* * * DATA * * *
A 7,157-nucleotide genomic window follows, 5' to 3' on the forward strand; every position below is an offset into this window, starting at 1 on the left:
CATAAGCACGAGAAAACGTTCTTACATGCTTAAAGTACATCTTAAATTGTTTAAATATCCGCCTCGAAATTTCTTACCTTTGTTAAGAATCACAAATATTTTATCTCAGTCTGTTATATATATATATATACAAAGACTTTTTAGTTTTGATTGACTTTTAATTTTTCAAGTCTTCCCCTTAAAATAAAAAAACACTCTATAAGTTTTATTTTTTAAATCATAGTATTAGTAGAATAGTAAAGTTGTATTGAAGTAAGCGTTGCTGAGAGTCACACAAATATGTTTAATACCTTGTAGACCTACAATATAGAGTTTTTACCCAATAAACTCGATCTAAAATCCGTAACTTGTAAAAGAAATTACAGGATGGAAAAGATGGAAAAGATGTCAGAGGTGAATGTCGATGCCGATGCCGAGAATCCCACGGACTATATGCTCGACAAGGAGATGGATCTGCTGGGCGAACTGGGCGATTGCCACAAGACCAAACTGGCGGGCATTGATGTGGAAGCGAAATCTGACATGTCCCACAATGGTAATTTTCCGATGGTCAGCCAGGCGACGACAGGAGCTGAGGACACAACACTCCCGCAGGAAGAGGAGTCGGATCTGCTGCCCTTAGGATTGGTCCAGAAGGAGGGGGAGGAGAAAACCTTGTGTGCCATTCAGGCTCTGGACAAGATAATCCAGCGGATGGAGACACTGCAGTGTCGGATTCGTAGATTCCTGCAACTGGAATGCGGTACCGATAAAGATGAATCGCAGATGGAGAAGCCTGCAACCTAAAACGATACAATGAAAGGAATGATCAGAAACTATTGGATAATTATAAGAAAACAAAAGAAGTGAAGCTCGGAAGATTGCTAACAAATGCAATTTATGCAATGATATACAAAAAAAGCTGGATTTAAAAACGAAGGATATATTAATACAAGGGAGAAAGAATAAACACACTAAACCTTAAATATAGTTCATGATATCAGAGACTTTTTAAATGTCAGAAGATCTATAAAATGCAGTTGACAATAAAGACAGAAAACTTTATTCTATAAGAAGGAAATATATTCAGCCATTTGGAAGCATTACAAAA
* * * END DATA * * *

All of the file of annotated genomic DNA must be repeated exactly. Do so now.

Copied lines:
A 7,157-nucleotide genomic window follows, 5' to 3' on the forward strand; every position below is an offset into this window, starting at 1 on the left:
CATAAGCACGAGAAAACGTTCTTACATGCTTAAAGTACATCTTAAATTGTTTAAATATCCGCCTCGAAATTTCTTACCTTTGTTAAGAATCACAAATATTTTATCTCAGTCTGTTATATATATATATATACAAAGACTTTTTAGTTTTGATTGACTTTTAATTTTTCAAGTCTTCCCCTTAAAATAAAAAAACACTCTATAAGTTTTATTTTTTAAATCATAGTATTAGTAGAATAGTAAAGTTGTATTGAAGTAAGCGTTGCTGAGAGTCACACAAATATGTTTAATACCTTGTAGACCTACAATATAGAGTTTTTACCCAATAAACTCGATCTAAAATCCGTAACTTGTAAAAGAAATTACAGGATGGAAAAGATGGAAAAGATGTCAGAGGTGAATGTCGATGCCGATGCCGAGAATCCCACGGACTATATGCTCGACAAGGAGATGGATCTGCTGGGCGAACTGGGCGATTGCCACAAGACCAAACTGGCGGGCATTGATGTGGAAGCGAAATCTGACATGTCCCACAATGGTAATTTTCCGATGGTCAGCCAGGCGACGACAGGAGCTGAGGACACAACACTCCCGCAGGAAGAGGAGTCGGATCTGCTGCCCTTAGGATTGGTCCAGAAGGAGGGGGAGGAGAAAACCTTGTGTGCCATTCAGGCTCTGGACAAGATAATCCAGCGGATGGAGACACTGCAGTGTCGGATTCGTAGATTCCTGCAACTGGAATGCGGTACCGATAAAGATGAATCGCAGATGGAGAAGCCTGCAACCTAAAACGATACAATGAAAGGAATGATCAGAAACTATTGGATAATTATAAGAAAACAAAAGAAGTGAAGCTCGGAAGATTGCTAACAAATGCAATTTATGCAATGATATACAAAAAAAGCTGGATTTAAAAACGAAGGATATATTAATACAAGGGAGAAAGAATAAACACACTAAACCTTAAATATAGTTCATGATATCAGAGACTTTTTAAATGTCAGAAGATCTATAAAATGCAGTTGACAATAAAGACAGAAAACTTTATTCTATAAGAAGGAAATATATTCAGCCATTTGGAAGCATTACAAAA